. Last Updated: 07/27/2016

Breweries Flout TV Advertising Ban

Less than two weeks since its kickoff, a blanket ban on television advertising of alcohol and tobacco products has already been violated, a media research group said Thursday, catching government regulators asleep with their remote controls.

The ban, expected to lead to a shift in promotions from the airwaves to print and billboards, was part of a general advertising law proposed by the government and then passed by the State Duma in July 1995, in an attempt to placate popular irritation with television advertisements and clamp down on misleading advertising by disreputable financial schemes.

After an initial limitation on television airtime for tobacco and alcohol ads, the ban went into effect Jan. 1, superseding two little-enforced earlier bans.

While the latest ban comes as no surprise, two alcohol producers, The Stroh Brewery Company and Eldorado Osborne, managed to secure airtime on several television stations during the first week of January, according to data supplied by Rosmediamonitoring.

Stroh paid an estimated $11,717, excluding taxes and discounts, to advertise its Red Bull beer brand on Independent Television (NTV), St. Petersburg Channel 5 and the Russian State Broadcasting Corporation (RTR), while Eldorado Osborne whiskey was shown on TV6, the Moscow Television Company (MTK) and Channel 2x2 for an estimated cost of $2,877, said Denis Lisyetsin, deputy director of Rosmediamonitoring.

The government agency charged with enforcing the ban, however, says it never saw a thing.

"We haven't pinpointed any violations so far," said Lidiya Bratyenko, a specialist in the advertising department of the State Antitrust Committee.

Although the committee uses the services of media tracking firms, much of the ban enforcement is done with somewhat less than razor-sharp precision.

"Well, we sit and watch television, of course, like everyone else," said Bratyenko, when asked about enforcement mechanisms.

While acknowledging that its beer commercials were shown on television after the ban started, Stroh maintains it did not violate the law.

"Our contract was signed before the New Year when the ban went into effect, so we didn't violate it. There are exclusions for such contracts," said Stroh's advertising manager, who gave her name only as Olga.

The ads were taken off the air after Jan. 10, she said, and Stroh's is now looking for new media outlets.

"Beer isn't exactly an alcoholic product," she added. "Weak alcoholic products should be able to advertise. We'd like to see some corrections to this ban introduced."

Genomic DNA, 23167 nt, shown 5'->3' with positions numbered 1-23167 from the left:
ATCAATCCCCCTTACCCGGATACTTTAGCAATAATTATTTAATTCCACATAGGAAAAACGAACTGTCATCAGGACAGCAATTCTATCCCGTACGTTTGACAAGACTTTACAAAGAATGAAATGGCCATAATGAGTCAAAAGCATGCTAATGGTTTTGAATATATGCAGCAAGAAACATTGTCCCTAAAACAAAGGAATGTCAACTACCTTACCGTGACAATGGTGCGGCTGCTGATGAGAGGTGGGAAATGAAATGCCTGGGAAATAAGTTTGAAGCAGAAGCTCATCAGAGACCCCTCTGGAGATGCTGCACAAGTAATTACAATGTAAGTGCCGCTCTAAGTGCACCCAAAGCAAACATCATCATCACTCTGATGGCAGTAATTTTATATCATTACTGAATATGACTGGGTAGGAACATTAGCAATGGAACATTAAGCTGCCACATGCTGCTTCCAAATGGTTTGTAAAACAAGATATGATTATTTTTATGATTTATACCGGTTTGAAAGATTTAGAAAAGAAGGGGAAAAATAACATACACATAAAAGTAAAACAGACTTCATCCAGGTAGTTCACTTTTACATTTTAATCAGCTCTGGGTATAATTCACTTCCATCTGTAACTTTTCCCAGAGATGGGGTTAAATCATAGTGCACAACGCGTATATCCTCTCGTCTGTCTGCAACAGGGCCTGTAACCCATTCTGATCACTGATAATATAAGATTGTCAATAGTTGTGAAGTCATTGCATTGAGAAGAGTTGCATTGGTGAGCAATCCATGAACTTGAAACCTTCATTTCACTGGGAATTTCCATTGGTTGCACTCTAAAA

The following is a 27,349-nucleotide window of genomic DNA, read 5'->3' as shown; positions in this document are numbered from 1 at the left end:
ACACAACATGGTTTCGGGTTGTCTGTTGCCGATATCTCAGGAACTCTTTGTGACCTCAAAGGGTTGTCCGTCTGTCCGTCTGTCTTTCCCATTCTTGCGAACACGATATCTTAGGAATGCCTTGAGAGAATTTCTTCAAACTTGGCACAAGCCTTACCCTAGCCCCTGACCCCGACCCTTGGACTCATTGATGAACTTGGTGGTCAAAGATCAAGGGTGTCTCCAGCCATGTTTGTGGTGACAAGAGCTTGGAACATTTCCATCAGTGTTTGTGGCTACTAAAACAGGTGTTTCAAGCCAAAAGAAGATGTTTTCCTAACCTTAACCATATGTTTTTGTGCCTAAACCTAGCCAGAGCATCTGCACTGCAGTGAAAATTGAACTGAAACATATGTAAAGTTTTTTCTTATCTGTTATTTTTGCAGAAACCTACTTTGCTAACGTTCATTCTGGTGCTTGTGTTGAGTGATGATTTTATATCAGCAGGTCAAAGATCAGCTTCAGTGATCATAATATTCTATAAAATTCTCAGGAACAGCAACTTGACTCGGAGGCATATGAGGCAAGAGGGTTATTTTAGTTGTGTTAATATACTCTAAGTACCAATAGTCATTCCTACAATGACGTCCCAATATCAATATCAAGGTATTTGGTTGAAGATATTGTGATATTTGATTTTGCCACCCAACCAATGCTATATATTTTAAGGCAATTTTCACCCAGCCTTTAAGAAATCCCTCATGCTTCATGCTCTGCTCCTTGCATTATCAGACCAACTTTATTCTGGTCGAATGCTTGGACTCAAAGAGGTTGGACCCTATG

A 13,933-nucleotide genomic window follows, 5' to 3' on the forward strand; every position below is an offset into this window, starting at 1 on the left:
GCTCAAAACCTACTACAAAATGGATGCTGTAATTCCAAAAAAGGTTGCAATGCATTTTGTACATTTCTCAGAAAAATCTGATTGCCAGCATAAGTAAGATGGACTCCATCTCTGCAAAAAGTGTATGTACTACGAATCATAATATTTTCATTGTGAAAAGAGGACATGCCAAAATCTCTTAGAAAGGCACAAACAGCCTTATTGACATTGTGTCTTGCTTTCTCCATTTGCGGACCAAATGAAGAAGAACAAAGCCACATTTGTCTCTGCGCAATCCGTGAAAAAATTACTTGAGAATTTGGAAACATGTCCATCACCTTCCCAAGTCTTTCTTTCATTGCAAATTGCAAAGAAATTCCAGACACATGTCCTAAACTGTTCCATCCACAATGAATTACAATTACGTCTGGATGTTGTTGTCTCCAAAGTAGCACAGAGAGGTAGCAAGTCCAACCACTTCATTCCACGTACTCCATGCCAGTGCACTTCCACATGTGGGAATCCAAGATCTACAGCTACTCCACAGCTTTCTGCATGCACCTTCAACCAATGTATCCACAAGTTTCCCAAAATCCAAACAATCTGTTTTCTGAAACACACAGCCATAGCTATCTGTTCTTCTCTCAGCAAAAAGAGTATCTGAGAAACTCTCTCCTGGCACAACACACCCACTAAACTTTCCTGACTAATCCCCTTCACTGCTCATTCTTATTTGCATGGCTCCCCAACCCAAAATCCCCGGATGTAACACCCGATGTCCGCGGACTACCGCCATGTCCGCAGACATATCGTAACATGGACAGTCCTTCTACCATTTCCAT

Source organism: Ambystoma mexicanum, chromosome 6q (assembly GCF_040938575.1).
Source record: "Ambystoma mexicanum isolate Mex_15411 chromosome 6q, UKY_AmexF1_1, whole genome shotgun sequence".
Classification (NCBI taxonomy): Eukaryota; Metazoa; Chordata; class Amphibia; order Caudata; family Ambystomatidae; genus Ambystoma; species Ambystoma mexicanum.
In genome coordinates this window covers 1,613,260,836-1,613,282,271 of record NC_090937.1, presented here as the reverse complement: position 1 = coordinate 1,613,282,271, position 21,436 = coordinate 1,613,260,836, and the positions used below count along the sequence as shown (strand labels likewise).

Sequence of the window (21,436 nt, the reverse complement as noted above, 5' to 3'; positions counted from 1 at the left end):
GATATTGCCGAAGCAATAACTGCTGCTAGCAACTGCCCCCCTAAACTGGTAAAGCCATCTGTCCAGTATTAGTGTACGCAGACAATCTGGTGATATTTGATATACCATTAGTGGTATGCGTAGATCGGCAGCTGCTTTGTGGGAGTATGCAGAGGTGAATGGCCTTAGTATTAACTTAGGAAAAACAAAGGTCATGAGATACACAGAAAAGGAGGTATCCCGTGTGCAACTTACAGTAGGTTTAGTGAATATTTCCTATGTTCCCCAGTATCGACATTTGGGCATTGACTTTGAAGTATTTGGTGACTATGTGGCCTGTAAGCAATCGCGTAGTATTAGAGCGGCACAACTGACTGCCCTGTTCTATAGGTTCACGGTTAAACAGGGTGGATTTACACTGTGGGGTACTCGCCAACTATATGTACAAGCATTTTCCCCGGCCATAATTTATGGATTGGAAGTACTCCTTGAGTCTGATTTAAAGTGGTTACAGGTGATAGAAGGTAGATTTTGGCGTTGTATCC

But the State Antitrust Committee takes a less liberal view.

"This ban applies to beer and any other alcoholic product," said Bratyenko heatedly. "When the contract was signed is a technicality. This ban doesn't deal with contracts but with advertisements, and advertising alcohol is a violation."

Eldorado Osborne representatives could not be reached for comment.

Violating the ban, though, does not mean advertisers and broadcasters will automatically face fines. "Fines are a last resort," said Bratyenko, to be imposed only if violators failed to heed an official warning and subsequent investigations.

Spokespeople for the television stations involved -- which stand to lose a large portion of their ad revenues under the ban -- could not be reached for comment.

Once the sugar daddies of television advertising in Russia, Western tobacco and alcohol companies have been sidelined by big spenders like Procter & Gamble and Mars, no longer command the purse strings to spark a struggle by television stations for a lifting of the ban, advertising agency representatives said.

"They probably make up about 5 percent or less of total TV advertising revenue," said Dmitry Obroshin, general director of International Video.

Between January and October 1995 tobacco and alcohol advertisers spent approximately $8.9 million on television advertising, said Olga Delova, a manager at The Monitoring Company, which tracks consumer product advertising.

Gearing up for the impending crackdown in January, advertisers spent nearly half of that sum in December alone -- an estimated $4.8 million, according to Rosmediamonitoring.

Now that television is closed to them, tobacco and alcohol advertisers will probably spend those millions on billboard advertising instead, said Dima Tikhonkov, spokesman for the Russian Association of Advertising Agencies.

"It's already started. Once, in Moscow there used to be just one Marlboro billboard, and now they're everywhere," Tikhonkov said.

While producers united with international and Russian ad agencies to protest the ineffective ban on tobacco and alcohol advertisements passed by the Supreme Soviet in 1993, this time their efforts were much less noticeable, International Video's Obroshin said.

"We are becoming a law-abiding country, I guess," he said.

Losing airtime on Russian television might have hurt tobacco companies a few years ago when alternative advertising outlets did not exist, but not now, said Michael Parsons, director of communications for Phillip Morris Europe.

"The number of media outlets in Russia has greatly increased. Now, there are bus shelters, outdoor and print media we can use," Parsons said in a telephone interview from the company's office in Lausanne, Switzerland.

But how successful government regulators will be this time around in enforcing the ban remains open to doubt, said Fyodor Nosov, media planner for Ogilvy & Mather.

"In the end, it will all depend on local administrations," Nosov said. "TV channels never refuse ads and if the administration takes a more liberal stance, then something can always be worked out."

"The Marlboro man is as effective in print as in television," he said.